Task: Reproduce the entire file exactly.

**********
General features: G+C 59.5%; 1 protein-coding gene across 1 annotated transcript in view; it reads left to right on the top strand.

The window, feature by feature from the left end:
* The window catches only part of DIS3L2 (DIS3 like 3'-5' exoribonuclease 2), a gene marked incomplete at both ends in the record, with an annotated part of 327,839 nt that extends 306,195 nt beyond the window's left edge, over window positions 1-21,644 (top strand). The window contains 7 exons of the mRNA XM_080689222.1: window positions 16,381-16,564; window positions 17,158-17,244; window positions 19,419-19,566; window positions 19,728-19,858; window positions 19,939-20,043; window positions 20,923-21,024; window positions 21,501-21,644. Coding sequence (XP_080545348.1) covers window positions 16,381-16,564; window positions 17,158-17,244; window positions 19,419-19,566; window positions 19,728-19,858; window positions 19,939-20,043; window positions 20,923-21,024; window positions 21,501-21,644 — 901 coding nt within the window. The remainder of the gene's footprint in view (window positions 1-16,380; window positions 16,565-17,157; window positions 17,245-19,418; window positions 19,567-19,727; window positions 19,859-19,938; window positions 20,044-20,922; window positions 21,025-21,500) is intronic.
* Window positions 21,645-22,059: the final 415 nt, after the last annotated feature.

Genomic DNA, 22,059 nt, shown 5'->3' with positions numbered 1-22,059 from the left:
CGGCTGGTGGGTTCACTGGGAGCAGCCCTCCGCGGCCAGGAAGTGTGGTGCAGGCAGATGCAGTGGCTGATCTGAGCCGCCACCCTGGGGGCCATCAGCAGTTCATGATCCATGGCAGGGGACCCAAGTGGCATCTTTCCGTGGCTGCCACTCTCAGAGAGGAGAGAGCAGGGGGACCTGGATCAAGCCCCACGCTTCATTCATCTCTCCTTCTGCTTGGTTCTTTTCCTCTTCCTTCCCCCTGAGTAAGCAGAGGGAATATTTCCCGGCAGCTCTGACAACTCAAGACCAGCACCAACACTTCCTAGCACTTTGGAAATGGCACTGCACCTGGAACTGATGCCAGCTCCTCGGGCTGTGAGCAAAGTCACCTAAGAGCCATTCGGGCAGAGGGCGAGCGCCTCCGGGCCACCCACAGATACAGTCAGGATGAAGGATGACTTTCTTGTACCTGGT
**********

General features: G+C 59.5%; 1 protein-coding gene across 1 annotated transcript in view; it reads left to right on the top strand.

The window, feature by feature from the left end:
* The window catches only part of DIS3L2 (DIS3 like 3'-5' exoribonuclease 2), a gene marked incomplete at both ends in the record, with an annotated part of 327,839 nt that extends 306,195 nt beyond the window's left edge, over window positions 1-21,644 (top strand). The window contains 7 exons of the mRNA XM_080689222.1: window positions 16,381-16,564; window positions 17,158-17,244; window positions 19,419-19,566; window positions 19,728-19,858; window positions 19,939-20,043; window positions 20,923-21,024; window positions 21,501-21,644. Coding sequence (XP_080545348.1) covers window positions 16,381-16,564; window positions 17,158-17,244; window positions 19,419-19,566; window positions 19,728-19,858; window positions 19,939-20,043; window positions 20,923-21,024; window positions 21,501-21,644 — 901 coding nt within the window. The remainder of the gene's footprint in view (window positions 1-16,380; window positions 16,565-17,157; window positions 17,245-19,418; window positions 19,567-19,727; window positions 19,859-19,938; window positions 20,044-20,922; window positions 21,025-21,500) is intronic.
* Window positions 21,645-22,059: the final 415 nt, after the last annotated feature.

Genomic DNA, 22,059 nt, shown 5'->3' with positions numbered 1-22,059 from the left:
CGGCTGGTGGGTTCACTGGGAGCAGCCCTCCGCGGCCAGGAAGTGTGGTGCAGGCAGATGCAGTGGCTGATCTGAGCCGCCACCCTGGGGGCCATCAGCAGTTCATGATCCATGGCAGGGGACCCAAGTGGCATCTTTCCGTGGCTGCCACTCTCAGAGAGGAGAGAGCAGGGGGACCTGGATCAAGCCCCACGCTTCATTCATCTCTCCTTCTGCTTGGTTCTTTTCCTCTTCCTTCCCCCTGAGTAAGCAGAGGGAATATTTCCCGGCAGCTCTGACAACTCAAGACCAGCACCAACACTTCCTAGCACTTTGGAAATGGCACTGCACCTGGAACTGATGCCAGCTCCTCGGGCTGTGAGCAAAGTCACCTAAGAGCCATTCGGGCAGAGGGCGAGCGCCTCCGGGCCACCCACAGATACAGTCAGGATGAAGGATGACTTTCTTGTACCTGGT